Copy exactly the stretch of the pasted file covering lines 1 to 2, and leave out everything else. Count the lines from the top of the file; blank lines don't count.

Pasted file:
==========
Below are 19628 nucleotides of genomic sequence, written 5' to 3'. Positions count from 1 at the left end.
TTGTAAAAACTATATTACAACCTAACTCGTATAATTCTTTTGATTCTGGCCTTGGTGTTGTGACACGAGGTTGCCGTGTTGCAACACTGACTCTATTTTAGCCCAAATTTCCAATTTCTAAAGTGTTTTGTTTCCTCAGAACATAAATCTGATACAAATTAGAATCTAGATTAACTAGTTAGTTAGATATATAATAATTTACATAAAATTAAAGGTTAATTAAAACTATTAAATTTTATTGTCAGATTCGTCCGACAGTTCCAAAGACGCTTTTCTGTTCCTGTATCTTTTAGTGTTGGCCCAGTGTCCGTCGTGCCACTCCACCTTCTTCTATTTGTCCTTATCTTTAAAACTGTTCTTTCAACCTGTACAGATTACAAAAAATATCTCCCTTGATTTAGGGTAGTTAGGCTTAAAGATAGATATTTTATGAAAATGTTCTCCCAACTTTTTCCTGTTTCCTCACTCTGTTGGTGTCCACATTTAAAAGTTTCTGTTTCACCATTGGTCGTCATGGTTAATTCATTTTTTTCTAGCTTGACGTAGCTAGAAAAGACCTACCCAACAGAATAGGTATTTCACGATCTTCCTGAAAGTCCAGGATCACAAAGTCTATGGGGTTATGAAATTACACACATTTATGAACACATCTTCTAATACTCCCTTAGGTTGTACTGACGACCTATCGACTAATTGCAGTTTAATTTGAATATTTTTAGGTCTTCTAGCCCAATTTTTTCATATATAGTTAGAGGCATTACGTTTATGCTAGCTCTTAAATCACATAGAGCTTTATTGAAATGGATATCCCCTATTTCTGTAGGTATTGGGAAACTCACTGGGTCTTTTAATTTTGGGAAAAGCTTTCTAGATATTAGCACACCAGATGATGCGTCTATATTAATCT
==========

Below are 19628 nucleotides of genomic sequence, written 5' to 3'. Positions count from 1 at the left end.
TTGTAAAAACTATATTACAACCTAACTCGTATAATTCTTTTGATTCTGGCCTTGGTGTTGTGACACGAGGTTGCCGTGTTGCAACACTGACTCTATTTTAGCCCAAATTTCCAATTTCTAAAGTGTTTTGTTTCCTCAGAACATAAATCTGATACAAATTAGAATCTAGATTAACTAGTTAGTTAGATATATAATAATTTACATAAAATTAAAGGTTAATTAAAACTATTAAATTTTATTGTCAGATTCGTCCGACAGTTCCAAAGACGCTTTTCTGTTCCTGTATCTTTTAGTGTTGGCCCAGTGTCCGTCGTGCCACTCCACCTTCTTCTATTTGTCCTTATCTTTAAAACTGTTCTTTCAACCTGTACAGATTACAAAAAATATCTCCCTTGATTTAGGGTAGTTAGGCTTAAAGATAGATATTTTATGAAAATGTTCTCCCAACTTTTTCCTGTTTCCTCACTCTGTTGGTGTCCACATTTAAAAGTTTCTGTTTCACCATTGGTCGTCATGGTTAATTCATTTTTTTCTAGCTTGACGTAGCTAGAAAAGACCTACCCAACAGAATAGGTATTTCACGATCTTCCTGAAAGTCCAGGATCACAAAGTCTATGGGGTTATGAAATTACACACATTTATGAACACATCTTCTAATACTCCCTTAGGTTGTACTGACGACCTATCGACTAATTGCAGTTTAATTTGAATATTTTTAGGTCTTCTAGCCCAATTTTTTCATATATAGTTAGAGGCATTACGTTTATGCTAGCTCTTAAATCACATAGAGCTTTATTGAAATGGATATCCCCTATTTCTGTAGGTATTGGGAAACTCACTGGGTCTTTTAATTTTGGGAAAAGCTTTCTAGATATTAGCACACCAGATGATGCGTCTATATTAATCT